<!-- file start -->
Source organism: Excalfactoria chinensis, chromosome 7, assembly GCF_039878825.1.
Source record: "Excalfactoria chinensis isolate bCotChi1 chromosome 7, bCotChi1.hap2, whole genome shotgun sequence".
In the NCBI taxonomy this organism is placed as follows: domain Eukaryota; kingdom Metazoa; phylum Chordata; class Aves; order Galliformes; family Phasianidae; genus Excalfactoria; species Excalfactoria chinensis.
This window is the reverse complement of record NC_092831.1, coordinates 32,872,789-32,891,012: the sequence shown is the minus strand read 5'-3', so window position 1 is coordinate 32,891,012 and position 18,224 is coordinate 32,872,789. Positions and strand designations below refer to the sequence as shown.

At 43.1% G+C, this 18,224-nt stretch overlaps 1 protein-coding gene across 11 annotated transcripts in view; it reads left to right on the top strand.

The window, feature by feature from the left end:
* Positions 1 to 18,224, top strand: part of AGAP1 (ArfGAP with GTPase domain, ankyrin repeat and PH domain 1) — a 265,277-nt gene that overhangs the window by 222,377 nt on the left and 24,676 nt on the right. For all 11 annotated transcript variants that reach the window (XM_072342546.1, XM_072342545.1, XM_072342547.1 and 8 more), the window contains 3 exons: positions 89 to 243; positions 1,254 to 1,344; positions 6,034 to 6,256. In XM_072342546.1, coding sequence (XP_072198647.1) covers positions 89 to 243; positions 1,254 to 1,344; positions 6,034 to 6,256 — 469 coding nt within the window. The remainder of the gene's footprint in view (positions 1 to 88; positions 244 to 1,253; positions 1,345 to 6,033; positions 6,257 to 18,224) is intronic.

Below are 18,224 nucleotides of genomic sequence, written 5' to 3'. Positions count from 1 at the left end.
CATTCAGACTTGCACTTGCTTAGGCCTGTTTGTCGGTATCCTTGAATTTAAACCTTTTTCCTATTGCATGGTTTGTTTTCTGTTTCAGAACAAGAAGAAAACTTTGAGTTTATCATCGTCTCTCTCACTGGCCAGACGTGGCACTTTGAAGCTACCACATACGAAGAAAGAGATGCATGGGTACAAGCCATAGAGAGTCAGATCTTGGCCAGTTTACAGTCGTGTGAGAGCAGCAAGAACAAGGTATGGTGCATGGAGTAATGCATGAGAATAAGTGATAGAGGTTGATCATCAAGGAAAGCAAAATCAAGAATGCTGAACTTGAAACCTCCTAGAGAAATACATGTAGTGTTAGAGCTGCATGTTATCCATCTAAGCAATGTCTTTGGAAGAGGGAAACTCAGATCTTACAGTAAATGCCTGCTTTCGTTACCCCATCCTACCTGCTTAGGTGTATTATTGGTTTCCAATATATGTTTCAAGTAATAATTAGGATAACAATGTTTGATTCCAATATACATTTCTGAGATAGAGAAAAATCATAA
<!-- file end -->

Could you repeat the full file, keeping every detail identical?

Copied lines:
Source organism: Excalfactoria chinensis, chromosome 7, assembly GCF_039878825.1.
Source record: "Excalfactoria chinensis isolate bCotChi1 chromosome 7, bCotChi1.hap2, whole genome shotgun sequence".
In the NCBI taxonomy this organism is placed as follows: domain Eukaryota; kingdom Metazoa; phylum Chordata; class Aves; order Galliformes; family Phasianidae; genus Excalfactoria; species Excalfactoria chinensis.
This window is the reverse complement of record NC_092831.1, coordinates 32,872,789-32,891,012: the sequence shown is the minus strand read 5'-3', so window position 1 is coordinate 32,891,012 and position 18,224 is coordinate 32,872,789. Positions and strand designations below refer to the sequence as shown.

At 43.1% G+C, this 18,224-nt stretch overlaps 1 protein-coding gene across 11 annotated transcripts in view; it reads left to right on the top strand.

The window, feature by feature from the left end:
* Positions 1 to 18,224, top strand: part of AGAP1 (ArfGAP with GTPase domain, ankyrin repeat and PH domain 1) — a 265,277-nt gene that overhangs the window by 222,377 nt on the left and 24,676 nt on the right. For all 11 annotated transcript variants that reach the window (XM_072342546.1, XM_072342545.1, XM_072342547.1 and 8 more), the window contains 3 exons: positions 89 to 243; positions 1,254 to 1,344; positions 6,034 to 6,256. In XM_072342546.1, coding sequence (XP_072198647.1) covers positions 89 to 243; positions 1,254 to 1,344; positions 6,034 to 6,256 — 469 coding nt within the window. The remainder of the gene's footprint in view (positions 1 to 88; positions 244 to 1,253; positions 1,345 to 6,033; positions 6,257 to 18,224) is intronic.

Below are 18,224 nucleotides of genomic sequence, written 5' to 3'. Positions count from 1 at the left end.
CATTCAGACTTGCACTTGCTTAGGCCTGTTTGTCGGTATCCTTGAATTTAAACCTTTTTCCTATTGCATGGTTTGTTTTCTGTTTCAGAACAAGAAGAAAACTTTGAGTTTATCATCGTCTCTCTCACTGGCCAGACGTGGCACTTTGAAGCTACCACATACGAAGAAAGAGATGCATGGGTACAAGCCATAGAGAGTCAGATCTTGGCCAGTTTACAGTCGTGTGAGAGCAGCAAGAACAAGGTATGGTGCATGGAGTAATGCATGAGAATAAGTGATAGAGGTTGATCATCAAGGAAAGCAAAATCAAGAATGCTGAACTTGAAACCTCCTAGAGAAATACATGTAGTGTTAGAGCTGCATGTTATCCATCTAAGCAATGTCTTTGGAAGAGGGAAACTCAGATCTTACAGTAAATGCCTGCTTTCGTTACCCCATCCTACCTGCTTAGGTGTATTATTGGTTTCCAATATATGTTTCAAGTAATAATTAGGATAACAATGTTTGATTCCAATATACATTTCTGAGATAGAGAAAAATCATAA